There was a lot of triumphalism after PIPA/SOPA went down, but it took a huge amount of hyperbole: "Hollywood wants to destroy the First Amendment, etc." It worked once but it doesn't scale. The willingness to pat ourselves on our back uncritically led us to vilify people who support creative industries. That comes from the arrogance that they're dinosaurs, etc. People should see us being publicly critical of ourselves. For something to seem less inclusive than FB or Apple — incredibly arrogant, non-egalitarian cultures — that's something we should look at very self-critically.
Some of us want to say "But it's only some of the Web." We built the Web for pages, but increasingly we're moving from pages to streams (most recently-updated on top, generally), on our phones but also on bigger screens. Sites that were pages have become streams. E.g., YouTube and Yahoo. These streams feel like apps, not pages. Our arrogance keeps us thinking that the Web is still about pages. Nope. The percentage of time we spend online looking at streams is rapidly increasing. It is already dominant. This is important because these streams are controlled access. The host controls how we experience the content. "This is part of how they're controlling the conversation." No Open Web advocate has created a stream that's anywhere near as popular as the sites we're going to. The geeks tend to fight the last battle. "Let's make an open source version of the current thing." Instead, geeks need to think about creating a new kind of stream. People never switch to more open apps. (Anil says Firefox was an exception.)
So, what do we do? Social technologies follow patterns. It's cyclical. (E.g., "mainframes being rebranded as The Cloud.") Google is doing just about everything Microsoft was doing in the late 1990s. We should expect a reaction against their overreach. With Microsoft, "policy really worked." The Consent Decree made IE an afterthought for developers. Public policy can be an important of this change. "There's no question" that policy over social software is coming.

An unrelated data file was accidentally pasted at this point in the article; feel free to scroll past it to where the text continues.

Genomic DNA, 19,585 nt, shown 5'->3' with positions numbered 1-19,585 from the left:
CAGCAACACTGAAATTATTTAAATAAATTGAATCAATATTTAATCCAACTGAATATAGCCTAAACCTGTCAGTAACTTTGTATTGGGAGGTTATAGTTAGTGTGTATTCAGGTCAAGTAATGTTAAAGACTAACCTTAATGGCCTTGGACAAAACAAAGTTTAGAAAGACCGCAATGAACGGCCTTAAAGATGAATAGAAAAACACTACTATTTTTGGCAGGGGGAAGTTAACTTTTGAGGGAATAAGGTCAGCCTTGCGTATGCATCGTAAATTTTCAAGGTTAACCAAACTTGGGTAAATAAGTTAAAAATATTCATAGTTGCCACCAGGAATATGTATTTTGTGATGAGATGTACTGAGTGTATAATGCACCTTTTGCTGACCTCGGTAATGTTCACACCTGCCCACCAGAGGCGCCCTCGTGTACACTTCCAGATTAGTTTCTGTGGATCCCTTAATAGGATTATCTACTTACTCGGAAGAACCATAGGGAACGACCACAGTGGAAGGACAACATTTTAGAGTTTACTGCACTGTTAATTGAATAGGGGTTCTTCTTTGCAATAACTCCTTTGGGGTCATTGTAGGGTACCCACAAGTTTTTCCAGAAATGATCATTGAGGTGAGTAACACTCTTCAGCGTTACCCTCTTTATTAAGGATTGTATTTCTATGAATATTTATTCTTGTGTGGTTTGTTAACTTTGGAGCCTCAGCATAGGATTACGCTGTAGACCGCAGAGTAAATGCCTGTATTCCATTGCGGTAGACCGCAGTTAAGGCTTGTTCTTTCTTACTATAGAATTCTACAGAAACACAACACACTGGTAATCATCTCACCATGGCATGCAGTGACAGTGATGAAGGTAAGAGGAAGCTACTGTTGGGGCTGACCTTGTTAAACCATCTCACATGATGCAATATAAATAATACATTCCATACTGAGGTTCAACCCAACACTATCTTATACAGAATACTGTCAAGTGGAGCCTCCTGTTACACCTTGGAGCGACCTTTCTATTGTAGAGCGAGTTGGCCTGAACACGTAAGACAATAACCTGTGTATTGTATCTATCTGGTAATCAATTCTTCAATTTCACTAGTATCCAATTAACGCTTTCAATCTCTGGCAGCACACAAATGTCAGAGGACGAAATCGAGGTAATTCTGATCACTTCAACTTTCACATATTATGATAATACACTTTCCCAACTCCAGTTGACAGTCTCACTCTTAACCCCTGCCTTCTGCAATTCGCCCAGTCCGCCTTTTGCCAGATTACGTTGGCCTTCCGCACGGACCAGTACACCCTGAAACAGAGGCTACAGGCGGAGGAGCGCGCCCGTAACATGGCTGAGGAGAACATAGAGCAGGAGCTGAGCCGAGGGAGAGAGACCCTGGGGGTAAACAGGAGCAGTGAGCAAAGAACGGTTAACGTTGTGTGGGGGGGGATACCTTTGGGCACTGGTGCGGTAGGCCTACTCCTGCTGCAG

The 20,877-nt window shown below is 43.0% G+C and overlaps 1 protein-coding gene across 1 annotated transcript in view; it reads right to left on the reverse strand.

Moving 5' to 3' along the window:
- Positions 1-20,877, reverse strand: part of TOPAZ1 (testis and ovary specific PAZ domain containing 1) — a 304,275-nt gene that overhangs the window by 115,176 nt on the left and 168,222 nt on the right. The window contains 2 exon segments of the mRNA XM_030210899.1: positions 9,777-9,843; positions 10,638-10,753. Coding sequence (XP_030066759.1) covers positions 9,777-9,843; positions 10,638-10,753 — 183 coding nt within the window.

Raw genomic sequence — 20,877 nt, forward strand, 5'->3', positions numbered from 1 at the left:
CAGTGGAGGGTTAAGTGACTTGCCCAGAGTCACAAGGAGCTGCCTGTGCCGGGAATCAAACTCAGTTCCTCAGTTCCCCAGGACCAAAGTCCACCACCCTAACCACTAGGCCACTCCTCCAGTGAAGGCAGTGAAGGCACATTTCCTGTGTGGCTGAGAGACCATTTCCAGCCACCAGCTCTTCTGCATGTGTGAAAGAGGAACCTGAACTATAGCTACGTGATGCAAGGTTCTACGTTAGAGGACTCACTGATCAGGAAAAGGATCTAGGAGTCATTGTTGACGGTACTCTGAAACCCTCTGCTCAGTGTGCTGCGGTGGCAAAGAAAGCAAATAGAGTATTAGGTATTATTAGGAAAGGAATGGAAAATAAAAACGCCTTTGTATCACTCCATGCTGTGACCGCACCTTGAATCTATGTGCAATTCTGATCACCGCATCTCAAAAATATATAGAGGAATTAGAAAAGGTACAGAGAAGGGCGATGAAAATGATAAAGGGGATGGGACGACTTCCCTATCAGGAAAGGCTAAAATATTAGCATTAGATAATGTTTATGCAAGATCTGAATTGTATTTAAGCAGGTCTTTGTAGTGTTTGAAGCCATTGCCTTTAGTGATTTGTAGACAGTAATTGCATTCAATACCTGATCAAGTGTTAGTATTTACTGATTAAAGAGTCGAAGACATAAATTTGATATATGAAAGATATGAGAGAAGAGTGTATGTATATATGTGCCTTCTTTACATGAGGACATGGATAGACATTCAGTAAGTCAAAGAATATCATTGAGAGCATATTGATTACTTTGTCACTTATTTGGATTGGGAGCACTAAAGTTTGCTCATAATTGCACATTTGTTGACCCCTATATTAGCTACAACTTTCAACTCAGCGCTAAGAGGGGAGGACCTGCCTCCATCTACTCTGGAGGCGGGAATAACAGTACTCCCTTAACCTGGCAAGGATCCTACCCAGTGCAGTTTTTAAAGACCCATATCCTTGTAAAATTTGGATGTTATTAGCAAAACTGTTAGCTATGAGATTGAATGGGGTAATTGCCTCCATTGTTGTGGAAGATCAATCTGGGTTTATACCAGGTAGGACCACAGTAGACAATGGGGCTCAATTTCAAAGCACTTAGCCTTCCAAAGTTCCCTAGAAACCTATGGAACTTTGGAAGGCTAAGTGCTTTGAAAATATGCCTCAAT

Also, some "apps want to do the right thing." Anil's ThinkUp demonstrates this. We need to be making apps that people actually want, not ones that are just open. "Are you being more attentive to what users want than Mark Zuckerberg is?" We need to shepherd and coach the apps that want to do the right thing. We count on 23 yr olds to do this, but they were in 5th grade when the environment was open. It's very hard to learn the history of the personal software industry and how it impacted culture. "What happened in the desktop office suite wars ?" [Ah, memories!] We should be learning from such things.
And we can learn things from our own data. “It’s much easier for me to check my heart-rate than how often I’m reading Twitter.”
Fortunately, there are still institutions that care about a healthy Web. At one point there was a conflict between federal law and Terms of Service: the White House was archiving coments on its FB wall, whereas FB said you couldn’t archive for more than 24 hrs.
We should remember that ToS isn’t law. Geeks will hack software but treat ToS as sacred. Our culture is negatively impacted by ToS and we should reclaim our agency over them. “We should think about how to organize action around specific clauses in ToS.” In fact, “people have already chosen a path of civil disobedience.” E.g., search YouTube for “no infringement intended.” “It’s like poetry.” They’re saying “I’m not trying to step on your toes, but the world needs to see this.” “I’m so inspired by this.” If millions of teenagers assembled to engage in civil disobedience, we’d be amazed. They do on line. They feel they need to transgress because of a creative urge, or because it’s speech with a friend not an act of publishing. “That’s the opportunity. That’s the exciting part. People are doing this every single day.
[I couldn't capture the excellent Q&A because I was running the microphone around.]
The video of the talk will be posted here.